In my previous intermarket correlations update, I’ve shown y’all how crude oil and the Loonie seemed to be decoupling. This time, I’m also seeing signs of a split between Aussie and gold price action.
For the newbie traders out there, don’t forget to review our School lesson on forex correlations before reading on!
USD/CAD vs. Crude Oil
Early hints of BOC tightening from policymakers Wilkins’ testimony marked the start of the breakup between the Loonie and crude oil around the end of May. This carried on for most of June as the actual BOC statement drew near and traders began pricing in rate hike expectations.
And hike they did! Around that time, the central bank also emphasized that the Canadian economy has moved on from the oil industry slump, which explains why the Loonie managed to break its ties with the commodity.
But with the next BOC statement still a couple of months away and with no strong guarantees that another rate hike is in order, the Loonie appears to be renewing its relationship with crude oil.
Then again, a review of the latest oil inventory reports suggests that the commodity is finding some strength of its own. The Energy Information Administration has reported three consecutive weekly declines in stockpiles, somewhat easing global oversupply worries even as OPEC members struggle to comply with their output deal.
Moving forward, the Canadian dollar and crude oil could be driven by separate market factors so it’s tough to tell whether their price action could stay in sync or not.
AUD/USD vs. Gold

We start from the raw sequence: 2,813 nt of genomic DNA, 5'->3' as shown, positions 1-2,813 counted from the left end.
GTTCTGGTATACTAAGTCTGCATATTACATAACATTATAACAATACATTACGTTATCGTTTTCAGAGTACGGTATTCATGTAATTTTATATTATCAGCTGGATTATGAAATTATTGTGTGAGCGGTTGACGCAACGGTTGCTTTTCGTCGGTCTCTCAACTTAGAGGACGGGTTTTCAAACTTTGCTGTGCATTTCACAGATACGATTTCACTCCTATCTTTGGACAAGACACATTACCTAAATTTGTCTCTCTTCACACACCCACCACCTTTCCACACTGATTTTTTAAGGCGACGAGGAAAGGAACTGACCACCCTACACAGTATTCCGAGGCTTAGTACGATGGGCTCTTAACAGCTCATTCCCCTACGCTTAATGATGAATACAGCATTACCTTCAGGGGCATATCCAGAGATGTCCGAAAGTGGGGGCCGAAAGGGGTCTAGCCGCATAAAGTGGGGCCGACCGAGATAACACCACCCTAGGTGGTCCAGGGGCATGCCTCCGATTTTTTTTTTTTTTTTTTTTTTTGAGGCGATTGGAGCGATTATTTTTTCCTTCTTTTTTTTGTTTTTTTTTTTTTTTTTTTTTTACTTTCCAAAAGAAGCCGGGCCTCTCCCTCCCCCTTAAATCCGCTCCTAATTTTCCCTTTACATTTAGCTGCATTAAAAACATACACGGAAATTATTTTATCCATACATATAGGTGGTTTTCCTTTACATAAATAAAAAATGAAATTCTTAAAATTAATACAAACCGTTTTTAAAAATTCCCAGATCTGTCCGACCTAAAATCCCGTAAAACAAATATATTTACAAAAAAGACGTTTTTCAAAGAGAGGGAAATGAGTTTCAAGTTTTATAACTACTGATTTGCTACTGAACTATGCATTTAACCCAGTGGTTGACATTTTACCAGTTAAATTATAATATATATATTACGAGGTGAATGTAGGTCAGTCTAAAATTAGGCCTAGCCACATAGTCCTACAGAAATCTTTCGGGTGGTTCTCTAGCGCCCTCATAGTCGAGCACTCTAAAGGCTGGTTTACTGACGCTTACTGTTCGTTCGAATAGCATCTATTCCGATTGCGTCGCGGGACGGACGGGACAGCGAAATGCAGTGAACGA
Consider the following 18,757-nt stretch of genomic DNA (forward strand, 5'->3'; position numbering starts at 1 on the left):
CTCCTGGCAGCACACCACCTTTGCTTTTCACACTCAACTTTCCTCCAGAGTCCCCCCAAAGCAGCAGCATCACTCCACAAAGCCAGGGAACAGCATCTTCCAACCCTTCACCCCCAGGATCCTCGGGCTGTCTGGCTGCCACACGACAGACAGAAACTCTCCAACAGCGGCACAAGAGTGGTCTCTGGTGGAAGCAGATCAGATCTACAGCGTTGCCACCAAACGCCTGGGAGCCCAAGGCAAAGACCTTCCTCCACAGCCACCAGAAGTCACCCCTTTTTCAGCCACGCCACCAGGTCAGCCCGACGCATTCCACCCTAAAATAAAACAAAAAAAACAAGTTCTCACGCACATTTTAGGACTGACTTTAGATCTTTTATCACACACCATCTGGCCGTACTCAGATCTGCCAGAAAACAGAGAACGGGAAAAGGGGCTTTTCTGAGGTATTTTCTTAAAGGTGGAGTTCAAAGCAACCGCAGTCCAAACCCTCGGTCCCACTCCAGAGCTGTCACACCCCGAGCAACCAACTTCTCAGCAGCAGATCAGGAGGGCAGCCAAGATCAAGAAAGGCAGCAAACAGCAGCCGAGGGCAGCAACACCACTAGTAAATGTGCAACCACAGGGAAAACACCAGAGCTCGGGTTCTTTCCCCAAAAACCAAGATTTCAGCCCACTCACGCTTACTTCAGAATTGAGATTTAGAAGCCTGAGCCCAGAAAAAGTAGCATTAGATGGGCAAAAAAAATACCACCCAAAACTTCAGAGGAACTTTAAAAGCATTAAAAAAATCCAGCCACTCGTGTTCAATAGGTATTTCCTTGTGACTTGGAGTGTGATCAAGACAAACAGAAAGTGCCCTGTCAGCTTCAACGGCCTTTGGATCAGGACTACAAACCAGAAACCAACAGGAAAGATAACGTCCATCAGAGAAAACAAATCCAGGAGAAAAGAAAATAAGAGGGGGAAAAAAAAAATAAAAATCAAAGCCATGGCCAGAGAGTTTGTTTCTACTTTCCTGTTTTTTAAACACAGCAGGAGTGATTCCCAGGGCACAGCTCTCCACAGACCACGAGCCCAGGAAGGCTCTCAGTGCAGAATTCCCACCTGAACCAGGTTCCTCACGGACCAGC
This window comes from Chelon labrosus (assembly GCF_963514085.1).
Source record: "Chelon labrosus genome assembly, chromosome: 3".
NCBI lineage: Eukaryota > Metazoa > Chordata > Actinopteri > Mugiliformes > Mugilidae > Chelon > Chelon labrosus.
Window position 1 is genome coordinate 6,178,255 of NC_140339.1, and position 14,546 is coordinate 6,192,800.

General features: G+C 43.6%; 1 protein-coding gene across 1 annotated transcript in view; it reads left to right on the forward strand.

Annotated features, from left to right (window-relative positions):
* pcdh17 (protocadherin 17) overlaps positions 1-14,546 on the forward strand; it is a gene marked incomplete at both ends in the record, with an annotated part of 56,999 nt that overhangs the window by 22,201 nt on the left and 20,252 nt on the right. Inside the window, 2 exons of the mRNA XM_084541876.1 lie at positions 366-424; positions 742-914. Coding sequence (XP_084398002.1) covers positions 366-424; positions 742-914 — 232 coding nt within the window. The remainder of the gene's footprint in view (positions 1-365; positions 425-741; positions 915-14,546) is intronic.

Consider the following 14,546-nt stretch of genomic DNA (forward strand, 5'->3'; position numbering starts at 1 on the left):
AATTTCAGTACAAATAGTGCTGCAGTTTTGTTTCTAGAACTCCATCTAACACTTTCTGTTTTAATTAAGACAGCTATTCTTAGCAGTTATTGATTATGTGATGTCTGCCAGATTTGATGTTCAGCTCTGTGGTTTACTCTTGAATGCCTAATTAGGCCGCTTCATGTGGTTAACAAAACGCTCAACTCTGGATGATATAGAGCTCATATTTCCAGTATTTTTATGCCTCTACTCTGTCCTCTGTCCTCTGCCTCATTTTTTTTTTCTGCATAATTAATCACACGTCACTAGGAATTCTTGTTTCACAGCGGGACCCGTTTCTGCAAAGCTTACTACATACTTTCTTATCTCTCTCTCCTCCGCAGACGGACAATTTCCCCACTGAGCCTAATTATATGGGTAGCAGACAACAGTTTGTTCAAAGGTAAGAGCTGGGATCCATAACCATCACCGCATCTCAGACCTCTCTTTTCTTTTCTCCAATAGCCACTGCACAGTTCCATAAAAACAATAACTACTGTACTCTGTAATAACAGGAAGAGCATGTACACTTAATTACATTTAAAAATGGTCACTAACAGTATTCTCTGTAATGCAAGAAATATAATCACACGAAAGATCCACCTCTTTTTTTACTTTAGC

Changing market sentiment seems to be doing a number on the Aussie-gold correlation, although there were several instances wherein their positive relationship was sustained at the start of the year.
For the entire month of June, however, it’s noticeable how the precious metal has tumbled while the Australian currency kept climbing. If you recall, it was during this period that monetary policy biases took center stage and drove risk appetite higher.
Investors tend to put their money in gold when there are plenty of uncertainties in the markets, so it’s understandable how they dumped the precious metal when they eyed potentially higher profits from rate hike expectations.The safe-haven U.S. dollar wasn’t an attractive option then as well, especially since FOMC policymakers shared mixed views on inflation, rate hikes, and the balance sheet runoff.
So far this month, the U.S. currency is also being weighed down by weak economic data and delays in the Trump administration’s fiscal reform plan. Surprisingly, this risk factor is drawing some demand back for gold again while the Aussie remained supported by the RBA’s neutral stance and upbeat Chinese data.
Of course there’s also a chance that the recent climb in gold prices might merely be a correction from its drop in June. Do you think they’ll move in lockstep again for the rest of the month?
EUR/JPY vs. S&P 500 Index
Last but most certainly not least is EUR/JPY and S&P 500, which are often considered barometers of risk sentiment.
The two started in June in a bit of consolidation as the currency pair showed signs of topping out while the equity index appeared to be eyeing further gains.
Looking at how price action panned out, however, reveals that it was actually EUR/JPY that was gearing up for a strong rally in the latter part of June. As mentioned earlier, forex price action was driven by central bank biases back then, with hints of ECB tapering driving the shared currency higher and dovish remarks from the BOJ sparking a yen selloff.
Global bond prices came into play also, influencing demand for the lower-yielding yen. And just when the pair appears to have topped out earlier this month, the S&P 500 index got back on its feet thanks to mostly upbeat U.S. quarterly earnings reports.
All in all, it appears as though the intermarket correlations are in flux as commodities, equities, and currencies are being pushed around by different factors. Even though some positive correlations appear to be resuming, it’s possible that they could break once more as financial markets seem to have several moving parts these days.